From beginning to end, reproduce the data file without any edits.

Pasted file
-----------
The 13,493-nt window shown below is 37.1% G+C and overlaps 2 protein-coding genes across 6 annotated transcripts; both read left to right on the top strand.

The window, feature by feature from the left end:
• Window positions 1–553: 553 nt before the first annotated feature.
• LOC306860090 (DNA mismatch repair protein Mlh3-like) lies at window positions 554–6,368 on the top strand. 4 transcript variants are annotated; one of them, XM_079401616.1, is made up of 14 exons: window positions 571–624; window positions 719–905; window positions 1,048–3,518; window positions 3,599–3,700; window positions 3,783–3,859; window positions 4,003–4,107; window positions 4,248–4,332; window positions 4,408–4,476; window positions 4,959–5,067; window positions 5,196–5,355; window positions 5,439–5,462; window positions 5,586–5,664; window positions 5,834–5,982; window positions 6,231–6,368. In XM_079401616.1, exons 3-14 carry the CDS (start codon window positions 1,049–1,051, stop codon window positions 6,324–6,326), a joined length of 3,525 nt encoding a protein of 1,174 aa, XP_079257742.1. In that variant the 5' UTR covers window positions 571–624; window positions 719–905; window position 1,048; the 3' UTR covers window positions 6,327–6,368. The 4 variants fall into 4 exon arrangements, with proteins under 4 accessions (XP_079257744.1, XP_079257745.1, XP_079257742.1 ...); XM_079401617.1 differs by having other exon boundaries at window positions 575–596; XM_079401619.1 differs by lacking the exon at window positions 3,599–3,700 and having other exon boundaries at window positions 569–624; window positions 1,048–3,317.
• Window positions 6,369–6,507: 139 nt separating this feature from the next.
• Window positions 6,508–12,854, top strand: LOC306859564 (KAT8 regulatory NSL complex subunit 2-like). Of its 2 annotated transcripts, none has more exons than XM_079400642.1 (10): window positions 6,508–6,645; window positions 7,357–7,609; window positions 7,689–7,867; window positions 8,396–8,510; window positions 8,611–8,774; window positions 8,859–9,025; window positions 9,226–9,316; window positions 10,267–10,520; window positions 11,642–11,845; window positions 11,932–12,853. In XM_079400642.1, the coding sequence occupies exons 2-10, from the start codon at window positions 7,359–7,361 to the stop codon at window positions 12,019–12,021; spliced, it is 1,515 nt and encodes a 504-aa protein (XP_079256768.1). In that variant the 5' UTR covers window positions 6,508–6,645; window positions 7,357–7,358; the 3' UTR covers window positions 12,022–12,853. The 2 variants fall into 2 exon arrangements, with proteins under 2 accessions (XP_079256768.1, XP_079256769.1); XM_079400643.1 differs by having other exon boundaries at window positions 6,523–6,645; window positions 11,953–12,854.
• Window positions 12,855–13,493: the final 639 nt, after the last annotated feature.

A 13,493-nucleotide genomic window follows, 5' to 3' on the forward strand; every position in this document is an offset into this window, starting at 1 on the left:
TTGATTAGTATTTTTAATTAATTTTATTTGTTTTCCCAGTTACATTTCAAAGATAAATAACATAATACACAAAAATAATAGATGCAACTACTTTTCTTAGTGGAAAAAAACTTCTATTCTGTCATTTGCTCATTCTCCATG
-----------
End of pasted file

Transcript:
The 13,493-nt window shown below is 37.1% G+C and overlaps 2 protein-coding genes across 6 annotated transcripts; both read left to right on the top strand.

The window, feature by feature from the left end:
• Window positions 1–553: 553 nt before the first annotated feature.
• LOC306860090 (DNA mismatch repair protein Mlh3-like) lies at window positions 554–6,368 on the top strand. 4 transcript variants are annotated; one of them, XM_079401616.1, is made up of 14 exons: window positions 571–624; window positions 719–905; window positions 1,048–3,518; window positions 3,599–3,700; window positions 3,783–3,859; window positions 4,003–4,107; window positions 4,248–4,332; window positions 4,408–4,476; window positions 4,959–5,067; window positions 5,196–5,355; window positions 5,439–5,462; window positions 5,586–5,664; window positions 5,834–5,982; window positions 6,231–6,368. In XM_079401616.1, exons 3-14 carry the CDS (start codon window positions 1,049–1,051, stop codon window positions 6,324–6,326), a joined length of 3,525 nt encoding a protein of 1,174 aa, XP_079257742.1. In that variant the 5' UTR covers window positions 571–624; window positions 719–905; window position 1,048; the 3' UTR covers window positions 6,327–6,368. The 4 variants fall into 4 exon arrangements, with proteins under 4 accessions (XP_079257744.1, XP_079257745.1, XP_079257742.1 ...); XM_079401617.1 differs by having other exon boundaries at window positions 575–596; XM_079401619.1 differs by lacking the exon at window positions 3,599–3,700 and having other exon boundaries at window positions 569–624; window positions 1,048–3,317.
• Window positions 6,369–6,507: 139 nt separating this feature from the next.
• Window positions 6,508–12,854, top strand: LOC306859564 (KAT8 regulatory NSL complex subunit 2-like). Of its 2 annotated transcripts, none has more exons than XM_079400642.1 (10): window positions 6,508–6,645; window positions 7,357–7,609; window positions 7,689–7,867; window positions 8,396–8,510; window positions 8,611–8,774; window positions 8,859–9,025; window positions 9,226–9,316; window positions 10,267–10,520; window positions 11,642–11,845; window positions 11,932–12,853. In XM_079400642.1, the coding sequence occupies exons 2-10, from the start codon at window positions 7,359–7,361 to the stop codon at window positions 12,019–12,021; spliced, it is 1,515 nt and encodes a 504-aa protein (XP_079256768.1). In that variant the 5' UTR covers window positions 6,508–6,645; window positions 7,357–7,358; the 3' UTR covers window positions 12,022–12,853. The 2 variants fall into 2 exon arrangements, with proteins under 2 accessions (XP_079256768.1, XP_079256769.1); XM_079400643.1 differs by having other exon boundaries at window positions 6,523–6,645; window positions 11,953–12,854.
• Window positions 12,855–13,493: the final 639 nt, after the last annotated feature.

A 13,493-nucleotide genomic window follows, 5' to 3' on the forward strand; every position in this document is an offset into this window, starting at 1 on the left:
TTGATTAGTATTTTTAATTAATTTTATTTGTTTTCCCAGTTACATTTCAAAGATAAATAACATAATACACAAAAATAATAGATGCAACTACTTTTCTTAGTGGAAAAAAACTTCTATTCTGTCATTTGCTCATTCTCCATG